A SENSE OF HONOR by James Webb


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Annapolis in February 1968, with zealot midshipmen studying and training and losing themselves in sports. . . while in Vietnam the Tet Offensive is smashing the US Special Forces. And most zealous of all is senior Bill Fogarty, going for the Marines, who rises an hour early to get in his running despite snow and ice, grieves over his buddies' deaths or cripplings, and has no patience with weakling plebe John Dean: Dean is perhaps the brightest student now at Annapolis but is too needle-shy to give blood. So, while Fogarty leans hard on Dean (forcing him to sleep nude on springs, to run before dawn), Webb presents a parallel conflict: Captain Ted Lenahan, well-decorated hero back from Vietnam and now Company Officer for Marines, is a believer in a non-regulation sort of leadership and is being run ragged by his immediate superior, Commander Mad Pratt--a supreme boor who writes Ted's fitness reports and controls his career. And thus, while Fogarty goes to a former classmate's funeral (""this boasting, jesting madman who would soon disappear inside a cold hole""), Lenahan visits a paralyzed classmate with a cupful of brain missing. Finally, then, Dean eventually runs over an icy seawall in the dark and emerges in everyone's eyes as a potential officer--but Fogarty's drill has made him fail a chemistry exam, and an investigation of that and of a food riot against Mad Pratt lead to Fogarty's expulsion and Lenahan's transfer back to Vietnam. Rather simple-minded and contrived--but a big improvement over Fields of Fire, with crisp detail on the Annapolis experience.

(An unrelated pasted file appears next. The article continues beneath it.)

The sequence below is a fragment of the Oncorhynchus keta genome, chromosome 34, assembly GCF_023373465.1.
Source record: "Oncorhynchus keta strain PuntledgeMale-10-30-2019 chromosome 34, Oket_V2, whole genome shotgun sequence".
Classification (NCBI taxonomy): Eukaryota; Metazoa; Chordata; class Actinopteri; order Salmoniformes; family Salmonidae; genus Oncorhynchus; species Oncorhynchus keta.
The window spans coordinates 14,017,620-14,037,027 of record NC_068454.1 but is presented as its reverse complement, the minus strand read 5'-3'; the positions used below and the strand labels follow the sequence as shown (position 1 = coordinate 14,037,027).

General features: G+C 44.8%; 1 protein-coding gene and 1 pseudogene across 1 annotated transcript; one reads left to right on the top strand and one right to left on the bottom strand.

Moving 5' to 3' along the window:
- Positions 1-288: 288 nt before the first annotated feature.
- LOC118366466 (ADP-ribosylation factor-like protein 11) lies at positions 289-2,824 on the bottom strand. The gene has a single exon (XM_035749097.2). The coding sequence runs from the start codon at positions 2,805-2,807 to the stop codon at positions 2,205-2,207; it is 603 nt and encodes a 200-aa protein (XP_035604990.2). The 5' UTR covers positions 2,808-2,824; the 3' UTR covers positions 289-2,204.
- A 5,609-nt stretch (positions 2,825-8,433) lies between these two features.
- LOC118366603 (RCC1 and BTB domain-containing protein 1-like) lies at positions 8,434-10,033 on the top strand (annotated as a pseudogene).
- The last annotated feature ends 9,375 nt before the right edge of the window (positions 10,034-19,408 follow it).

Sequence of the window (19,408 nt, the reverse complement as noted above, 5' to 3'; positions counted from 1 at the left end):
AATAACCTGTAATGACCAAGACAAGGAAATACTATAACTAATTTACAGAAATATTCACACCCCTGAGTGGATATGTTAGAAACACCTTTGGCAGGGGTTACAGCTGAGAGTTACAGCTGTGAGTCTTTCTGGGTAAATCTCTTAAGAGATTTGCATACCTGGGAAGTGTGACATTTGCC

Pub Date: April 15th, 1981
Publisher: Prentice-Hall